To briefly answer your questions…

  1. Design and Engineering are seen as complementary in firms small and large where teamwork-based projects prevail. However, this doesn’t imply firms necessarily hire «combo» design-engineer types, i.e. the job market reality is much more rigid and segmented than you think or would like it to be. Technical professionals still get hired based on their educational boxes – as mechanical engineers, product designers, mold technicians, graphic designers, etc. Educational versatility is no substitute for a varied work experience with measurable results.

  2. There are design engineering magazines, such as Design News, you can consult for market prospects, but the basis there is usually either mechanical or electrical Eng. I don’t think Berkeley offers a «design » Engineering degree as such, but some French and German universities offer mechanical engineers the option of tacking on an extra 2 years of industrial design courses and projects, making for well-rounded engineers better suited to extrapolative mechanical design work, but still not turning them into full-fledged industrial designers, with all ID implies.

  3. I have a suggestion for you – how about going straight for a design Master at UMEA now and forget about Berkeley and UBC, which I think will confuse (and contradict) your professional baggage to date more than anything. Imagine: architecture – engineering – design. Impressive on the wall but you’ll be looking for your first design job at what age? Remember one major truth about the world of ID : firms pay for WORK, not EDUCATIONAL experience. What you want is to jump into the grinder while you’re young and get your hands into the dough, not read the recipe until you’re 40.

  4. Answered above. Stop collecting degrees. Seriously. Payback is not what you think.

  5. France especially, but you’ll have to do your own detailed search.

Lots of luck to you. Make sure you stay healthy and wealthy for your coming journey, you’ll need both.

Egg - Thank you for an excellent and well thought out response to my questions. You have done better than the career counsellors who charge a lot of money for that kind of thing and haven’t been able to give me any insight from within the design/engineering world. The one thing that may change how I would take your advice is that I started in Architecture - didn’t go further than first year before realizing it wasn’t the right degree/path for me. So I don’t actually have that degree - mine will be when done in another year geography/political science, which is what I have been doing while trying to figure out what I really want to do. If I could get the background to get into Umea without doing another full degree I would go without hesitation - but I think they require at least some design background, not just a portfolio demonstrating ability - correct me if I am wrong.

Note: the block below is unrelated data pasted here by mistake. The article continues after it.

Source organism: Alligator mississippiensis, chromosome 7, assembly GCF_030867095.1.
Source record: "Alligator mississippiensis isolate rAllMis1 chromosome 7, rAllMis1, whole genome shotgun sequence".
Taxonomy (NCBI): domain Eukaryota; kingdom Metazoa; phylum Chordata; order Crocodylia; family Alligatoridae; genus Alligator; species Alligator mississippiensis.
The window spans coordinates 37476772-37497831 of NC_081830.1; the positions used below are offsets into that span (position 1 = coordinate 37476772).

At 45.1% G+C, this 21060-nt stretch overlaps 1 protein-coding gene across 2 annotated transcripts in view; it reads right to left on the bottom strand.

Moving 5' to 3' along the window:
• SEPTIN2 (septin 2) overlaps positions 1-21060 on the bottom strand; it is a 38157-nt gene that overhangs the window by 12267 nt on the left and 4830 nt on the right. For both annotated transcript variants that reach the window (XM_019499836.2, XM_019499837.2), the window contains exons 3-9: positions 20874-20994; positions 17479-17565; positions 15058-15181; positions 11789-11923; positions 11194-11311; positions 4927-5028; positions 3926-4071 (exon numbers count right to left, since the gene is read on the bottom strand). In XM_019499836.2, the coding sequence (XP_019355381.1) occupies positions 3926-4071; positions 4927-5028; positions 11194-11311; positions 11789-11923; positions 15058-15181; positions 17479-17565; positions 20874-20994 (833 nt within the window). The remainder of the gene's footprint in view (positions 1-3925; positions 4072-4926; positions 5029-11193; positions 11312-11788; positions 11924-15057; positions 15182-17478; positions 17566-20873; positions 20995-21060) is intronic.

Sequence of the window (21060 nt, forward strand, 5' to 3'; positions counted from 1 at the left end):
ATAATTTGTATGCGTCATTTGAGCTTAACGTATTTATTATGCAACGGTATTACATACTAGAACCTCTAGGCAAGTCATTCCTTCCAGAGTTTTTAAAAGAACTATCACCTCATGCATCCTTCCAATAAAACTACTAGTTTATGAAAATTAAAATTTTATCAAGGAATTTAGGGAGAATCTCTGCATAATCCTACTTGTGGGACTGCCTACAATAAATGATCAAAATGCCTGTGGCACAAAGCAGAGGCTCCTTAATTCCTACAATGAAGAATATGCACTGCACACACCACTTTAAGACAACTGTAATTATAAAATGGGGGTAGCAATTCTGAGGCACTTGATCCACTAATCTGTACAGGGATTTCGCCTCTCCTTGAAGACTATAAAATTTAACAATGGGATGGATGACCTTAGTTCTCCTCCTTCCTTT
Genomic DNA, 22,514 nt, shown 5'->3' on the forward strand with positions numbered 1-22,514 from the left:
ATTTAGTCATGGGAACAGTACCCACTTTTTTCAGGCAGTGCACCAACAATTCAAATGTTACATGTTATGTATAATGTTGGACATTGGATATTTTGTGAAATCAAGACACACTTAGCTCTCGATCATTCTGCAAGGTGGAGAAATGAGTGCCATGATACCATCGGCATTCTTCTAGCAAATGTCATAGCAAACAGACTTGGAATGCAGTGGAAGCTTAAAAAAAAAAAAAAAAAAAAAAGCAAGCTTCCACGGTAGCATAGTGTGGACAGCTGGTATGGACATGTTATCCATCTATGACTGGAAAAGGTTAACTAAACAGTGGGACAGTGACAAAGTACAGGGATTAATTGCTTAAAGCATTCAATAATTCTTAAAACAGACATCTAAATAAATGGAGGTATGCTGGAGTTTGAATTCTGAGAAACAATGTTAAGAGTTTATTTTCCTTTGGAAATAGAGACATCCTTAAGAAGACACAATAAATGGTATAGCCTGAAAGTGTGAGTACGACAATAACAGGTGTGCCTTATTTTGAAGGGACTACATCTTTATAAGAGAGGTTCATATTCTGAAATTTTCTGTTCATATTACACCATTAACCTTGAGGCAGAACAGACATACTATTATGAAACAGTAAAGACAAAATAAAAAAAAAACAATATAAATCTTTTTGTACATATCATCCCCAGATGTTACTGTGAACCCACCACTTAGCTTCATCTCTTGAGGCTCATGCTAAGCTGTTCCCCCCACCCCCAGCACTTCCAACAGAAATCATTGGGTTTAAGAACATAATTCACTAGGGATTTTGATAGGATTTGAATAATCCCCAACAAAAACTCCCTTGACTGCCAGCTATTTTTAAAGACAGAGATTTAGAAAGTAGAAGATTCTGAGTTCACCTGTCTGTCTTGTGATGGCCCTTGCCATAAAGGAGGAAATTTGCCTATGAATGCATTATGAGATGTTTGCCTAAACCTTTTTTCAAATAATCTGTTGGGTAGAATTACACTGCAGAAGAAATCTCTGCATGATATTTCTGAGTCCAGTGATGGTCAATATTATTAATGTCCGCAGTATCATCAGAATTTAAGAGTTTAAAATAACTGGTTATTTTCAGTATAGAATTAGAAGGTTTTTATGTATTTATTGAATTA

France? I speak fluent French, but had never considered studying in France. I guess I should look at the schools and programs available.

I will keep everything in that you have said in mind - you make me lean more towards ID and away from engineering. Thank you again for your time and the quality of your advice.

Still look forward to seeing what anyone else might have to contribute.

Masters progs are populated with people from different backgrounds trying to learn ID. Umea does not to my knowledge require a design background. However it is a great school and you would stand a better chance if you had a good portfolio

  1. they dont see anything. at consulting firm it became sales edge. nothing more. at corporate the roles were too rigid. real advantage is getting respect of engineers. they mostly dont listen to ID. they listened to me.

  2. no. would have doubts of any integrated program.

  3. its your choice.

i’m also into transportation, wind turbines and agri systems. lot of engineering there. but canned software makes engineering less difficult today in some ways. enter parameters. spit out results. understanding results and assumptions are the real engineering. still rare to find good engineers. lot of canned app, do-it-same-as-last-time people. almost same as ID. a 3D app doesnt create a design. a degree in one and basic understanding in other might be good for you.

i decided on two degrees when i was 17. you have bigger disadvantage. suggest you stick with one or other for now. maybe engineering. mentally harder. good to do it now when education is still in your brain. ID imo is easier to get into later in life. more experiences. more observation. and it’s more passionate. if you want it you’ll do it.

  1. “In locations where skiing and mountain biking are possible?”

if you want to do this then do it right. dump the skiing and biking. competition is getting harder and harder in all fields. study your a$$ off first. get a good job. then party.

good luck. it’ll be a long haul.

sorry bout the msn thingy btw.

i am a engineer and a designer, although the designing comes second i still love it as much as i do the engineering.

you are true in saying that you need a balence with the two which is inportant but at the same time the balence must be more centered toward your main centre of income so you can fund the second.

i myself have this balence and it is still hectic and almost impossible to do but you have to try. sorry i dont know of any of the schools or anything the uk aint got any i dont think.

regards british_rob